Advertisement

OpenWebCrypt—Securing Our Data in Public Cloud

  • Péter VörösEmail author
  • Attila Kiss
Chapter
Part of the Studies in Computational Intelligence book series (SCI, volume 769)

Abstract

Privacy is the ability of an individual or group to seclude themselves, or information about themselves, and thereby express themselves selectively. The increasing usage and popularity of web services indicate the likelihood of privacy disclosures. Users generate a high amount of data by using online services, such as social networks, mailing software, even calendars. These data can be sold to marketers, because of their increasing reliance on customer data to create a model of potential customers. While accessing the web services, users unknowingly agree to the privacy policy of the service provider through which they authorize the service providers to collect and share their personally identifiable information. In this paper, we aim to introduce a client-side open-source data securing system.

Keywords

Privacy Web service security Public cloud Personal data management Data breach 

Notes

Acknowledgment

This work was supported by EFOP-3.6.3-VEKOP-16. Authors thank Ericsson Ltd. for support via the ELTE CNL collaboration.

References

  1. 1.
    The treacherous twelve cloud—computing top threats in 2016 (2016). [Online]. https://cloudsecurityalliance.org/group/top-threats
  2. 2.
    Vörös, P., Kiss, A.: Tookie: a new way to secure sessions. In: Recent Developments in Intelligent Information and Database Systems, pp. 195–207. Springer (2016)Google Scholar
  3. 3.
    Csubák, D.., Szücs, K., Vörös, P., Kiss, A.: Big data testbed for network attack detection. Acta Polytechnica Hungarica, vol. 13, no. 2 (2016)Google Scholar
  4. 4.
    Vörös, P., Laki, S., Kiss, A.: Distributed firewall on dataplane against DDOS attack. In: 4th Winter School of Ph.D. Students in Informatics and Mathematics, p. 37Google Scholar
  5. 5.
    Ko, R.K., Lee, B.S., Pearson, S.: Towards achieving accountability, auditability and trust in cloud computing. Adv. Comput. Commun. 432–444 (2011)Google Scholar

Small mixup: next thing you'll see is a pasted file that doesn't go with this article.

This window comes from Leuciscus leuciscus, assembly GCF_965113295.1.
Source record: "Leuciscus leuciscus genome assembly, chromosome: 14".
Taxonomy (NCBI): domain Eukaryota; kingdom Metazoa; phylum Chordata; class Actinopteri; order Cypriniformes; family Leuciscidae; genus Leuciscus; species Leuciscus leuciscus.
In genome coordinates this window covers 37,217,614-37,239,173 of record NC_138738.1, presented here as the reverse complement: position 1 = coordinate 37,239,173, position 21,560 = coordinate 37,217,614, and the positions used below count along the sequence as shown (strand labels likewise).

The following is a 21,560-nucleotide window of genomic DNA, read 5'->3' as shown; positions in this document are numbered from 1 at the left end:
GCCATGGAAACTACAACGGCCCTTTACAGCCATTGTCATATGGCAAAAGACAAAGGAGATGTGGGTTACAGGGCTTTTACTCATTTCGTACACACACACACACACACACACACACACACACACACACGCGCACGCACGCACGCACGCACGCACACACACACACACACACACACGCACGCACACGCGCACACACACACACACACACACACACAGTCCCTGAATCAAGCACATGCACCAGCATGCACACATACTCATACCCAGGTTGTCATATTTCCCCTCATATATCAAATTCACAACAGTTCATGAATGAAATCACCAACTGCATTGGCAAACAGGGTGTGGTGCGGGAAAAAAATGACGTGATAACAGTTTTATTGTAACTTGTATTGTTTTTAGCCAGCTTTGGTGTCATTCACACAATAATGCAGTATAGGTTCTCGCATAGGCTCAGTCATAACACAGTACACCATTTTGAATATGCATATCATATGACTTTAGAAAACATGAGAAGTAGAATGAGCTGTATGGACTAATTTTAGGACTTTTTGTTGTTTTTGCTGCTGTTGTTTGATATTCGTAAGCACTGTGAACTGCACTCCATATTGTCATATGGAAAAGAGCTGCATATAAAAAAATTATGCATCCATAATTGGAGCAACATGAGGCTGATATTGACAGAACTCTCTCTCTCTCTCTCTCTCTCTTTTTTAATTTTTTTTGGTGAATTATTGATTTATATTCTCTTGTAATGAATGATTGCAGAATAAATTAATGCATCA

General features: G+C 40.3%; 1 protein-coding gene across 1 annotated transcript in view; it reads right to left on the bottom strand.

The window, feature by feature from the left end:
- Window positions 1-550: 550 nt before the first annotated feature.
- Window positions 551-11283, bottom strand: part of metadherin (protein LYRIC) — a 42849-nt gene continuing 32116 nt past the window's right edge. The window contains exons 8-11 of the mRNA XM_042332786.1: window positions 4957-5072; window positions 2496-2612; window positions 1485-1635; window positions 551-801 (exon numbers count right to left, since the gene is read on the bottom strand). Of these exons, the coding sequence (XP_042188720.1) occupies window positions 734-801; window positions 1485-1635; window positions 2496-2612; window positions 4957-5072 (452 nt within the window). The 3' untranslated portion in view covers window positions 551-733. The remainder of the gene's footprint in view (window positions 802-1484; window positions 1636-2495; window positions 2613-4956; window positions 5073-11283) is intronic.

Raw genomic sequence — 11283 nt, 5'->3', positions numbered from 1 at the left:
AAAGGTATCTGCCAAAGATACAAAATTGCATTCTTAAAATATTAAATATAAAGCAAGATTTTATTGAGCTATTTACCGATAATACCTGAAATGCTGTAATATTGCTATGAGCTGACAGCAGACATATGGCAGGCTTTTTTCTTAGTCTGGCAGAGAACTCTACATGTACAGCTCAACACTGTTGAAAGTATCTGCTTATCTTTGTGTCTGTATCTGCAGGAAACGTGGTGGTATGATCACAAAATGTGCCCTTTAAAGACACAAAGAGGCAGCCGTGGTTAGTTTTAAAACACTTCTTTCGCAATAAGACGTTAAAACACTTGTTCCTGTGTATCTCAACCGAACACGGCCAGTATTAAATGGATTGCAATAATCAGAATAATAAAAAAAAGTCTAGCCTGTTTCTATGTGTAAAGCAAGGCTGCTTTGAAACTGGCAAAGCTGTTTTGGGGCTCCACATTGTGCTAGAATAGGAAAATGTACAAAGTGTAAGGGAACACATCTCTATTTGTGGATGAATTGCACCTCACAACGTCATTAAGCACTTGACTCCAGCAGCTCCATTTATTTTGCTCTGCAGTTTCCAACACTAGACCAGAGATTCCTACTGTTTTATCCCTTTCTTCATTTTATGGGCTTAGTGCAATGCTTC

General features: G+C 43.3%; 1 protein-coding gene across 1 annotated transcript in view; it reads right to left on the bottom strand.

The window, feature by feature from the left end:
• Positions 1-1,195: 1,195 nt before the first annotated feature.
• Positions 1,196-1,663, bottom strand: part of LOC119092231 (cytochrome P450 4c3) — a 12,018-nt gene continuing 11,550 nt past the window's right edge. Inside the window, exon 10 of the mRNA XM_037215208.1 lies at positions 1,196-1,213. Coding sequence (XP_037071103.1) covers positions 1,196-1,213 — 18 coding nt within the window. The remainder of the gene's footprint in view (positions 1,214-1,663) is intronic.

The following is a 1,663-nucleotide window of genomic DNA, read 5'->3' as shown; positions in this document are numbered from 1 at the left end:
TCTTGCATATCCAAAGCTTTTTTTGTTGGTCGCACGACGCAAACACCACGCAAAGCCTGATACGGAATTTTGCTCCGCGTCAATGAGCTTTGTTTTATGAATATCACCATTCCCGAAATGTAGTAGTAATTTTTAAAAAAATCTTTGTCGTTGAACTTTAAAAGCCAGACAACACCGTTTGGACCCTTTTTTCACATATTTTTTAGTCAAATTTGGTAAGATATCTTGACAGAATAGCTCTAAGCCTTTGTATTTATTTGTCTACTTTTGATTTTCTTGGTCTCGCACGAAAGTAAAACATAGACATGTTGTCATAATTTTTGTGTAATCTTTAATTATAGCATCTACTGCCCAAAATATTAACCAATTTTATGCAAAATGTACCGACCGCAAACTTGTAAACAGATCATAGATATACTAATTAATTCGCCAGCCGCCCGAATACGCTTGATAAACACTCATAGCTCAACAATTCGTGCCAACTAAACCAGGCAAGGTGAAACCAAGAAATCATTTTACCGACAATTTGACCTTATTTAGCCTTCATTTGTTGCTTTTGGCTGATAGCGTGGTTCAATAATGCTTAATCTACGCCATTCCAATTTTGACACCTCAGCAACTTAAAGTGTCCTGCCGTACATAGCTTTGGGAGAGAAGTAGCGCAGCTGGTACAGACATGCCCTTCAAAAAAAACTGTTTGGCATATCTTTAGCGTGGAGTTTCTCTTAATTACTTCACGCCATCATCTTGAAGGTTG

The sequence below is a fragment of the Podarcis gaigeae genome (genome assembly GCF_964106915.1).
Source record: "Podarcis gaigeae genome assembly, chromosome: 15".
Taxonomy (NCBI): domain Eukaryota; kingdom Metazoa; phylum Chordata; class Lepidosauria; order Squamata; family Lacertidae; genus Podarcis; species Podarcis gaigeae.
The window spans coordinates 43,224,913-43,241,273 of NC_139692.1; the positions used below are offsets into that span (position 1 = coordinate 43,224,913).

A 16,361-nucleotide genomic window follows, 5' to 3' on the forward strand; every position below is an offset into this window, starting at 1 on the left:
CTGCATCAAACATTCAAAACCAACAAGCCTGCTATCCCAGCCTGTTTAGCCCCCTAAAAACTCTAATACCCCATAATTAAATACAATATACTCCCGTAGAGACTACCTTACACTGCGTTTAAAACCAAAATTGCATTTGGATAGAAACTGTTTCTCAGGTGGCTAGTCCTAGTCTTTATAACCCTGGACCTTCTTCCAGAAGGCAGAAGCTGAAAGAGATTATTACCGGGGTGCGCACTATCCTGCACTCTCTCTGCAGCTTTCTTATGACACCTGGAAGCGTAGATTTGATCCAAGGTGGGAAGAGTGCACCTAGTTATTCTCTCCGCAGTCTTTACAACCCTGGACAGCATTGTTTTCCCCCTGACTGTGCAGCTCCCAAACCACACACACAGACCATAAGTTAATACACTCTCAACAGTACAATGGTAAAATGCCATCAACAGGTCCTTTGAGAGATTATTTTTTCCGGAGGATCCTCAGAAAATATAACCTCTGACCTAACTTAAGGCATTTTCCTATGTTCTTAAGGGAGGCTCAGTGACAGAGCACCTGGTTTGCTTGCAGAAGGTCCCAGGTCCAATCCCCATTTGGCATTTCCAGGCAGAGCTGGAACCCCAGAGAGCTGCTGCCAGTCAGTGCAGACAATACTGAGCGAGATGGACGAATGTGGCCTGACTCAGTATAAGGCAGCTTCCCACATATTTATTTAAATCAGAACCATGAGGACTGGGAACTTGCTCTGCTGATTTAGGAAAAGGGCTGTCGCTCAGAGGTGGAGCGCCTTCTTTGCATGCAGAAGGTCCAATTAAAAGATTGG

6. 6.
    Ren, K., Wang, C., Wang, Q.: Security challenges for the public cloud. IEEE Internet Comput. 16(1), 69–73 (2012)CrossRefGoogle Scholar
  7. 7.
    Kalloniatis, C., Mouratidis, H., Vassilis, M., Islam, S., Gritzalis, S., Kavakli, E.: Towards the design of secure and privacy-oriented information systems in the cloud: identifying the major concepts. Comput. Stand. Interfaces 36(4), 759–775 (2014)CrossRefGoogle Scholar
  8. 8.
    Sun, D., Chang, G., Sun, L., Wang, X.: Surveying and analyzing security, privacy and trust issues in cloud computing environments. Procedia Eng. 15, 2852–2856 (2011)CrossRefGoogle Scholar
  9. 9.
    Ko, R.K., Jagadpramana, P., Mowbray, M., Pearson, S., Kirchberg, M., Liang, Q., Lee, B.S.: Trustcloud: a framework for accountability and trust in cloud computing. In: 2011 IEEE World Congress on Services (SERVICES), pp. 584–588. IEEE (2011)Google Scholar
  10. 10.
    Fujitsu research institute: personal data in the cloud: a global survey of consumer attitudes (2010). [Online]. http://www.fujitsu.com/downloads/SOL/fai/reports/fujitsu_personal-data-in-the-cloud.pdf
  11. 11.
    Sun, Y., Zhang, J., Xiong, Y., Zhu, G.: Data security and privacy in cloud computing. Int. J. Distrib. Sens. Netw. 10(7), 190903 (2014)CrossRefGoogle Scholar
  12. 12.
    Verginadis, Y., Michalas, A., Gouvas, P., Schiefer, G., Hübsch, G., Paraskakis, I.: Paasword: a holistic data privacy and security by design framework for cloud services. J. Grid Comput. 1–16 (2017)Google Scholar
  13. 13.
    Google privacy policy (2017). [Online]. https://www.google.com/policies/privacy/

Copyright information

© Springer International Publishing AG 2018

Authors and Affiliations

  1. 1.Eötvös Loránd UniversityBudapestHungary

Personalised recommendations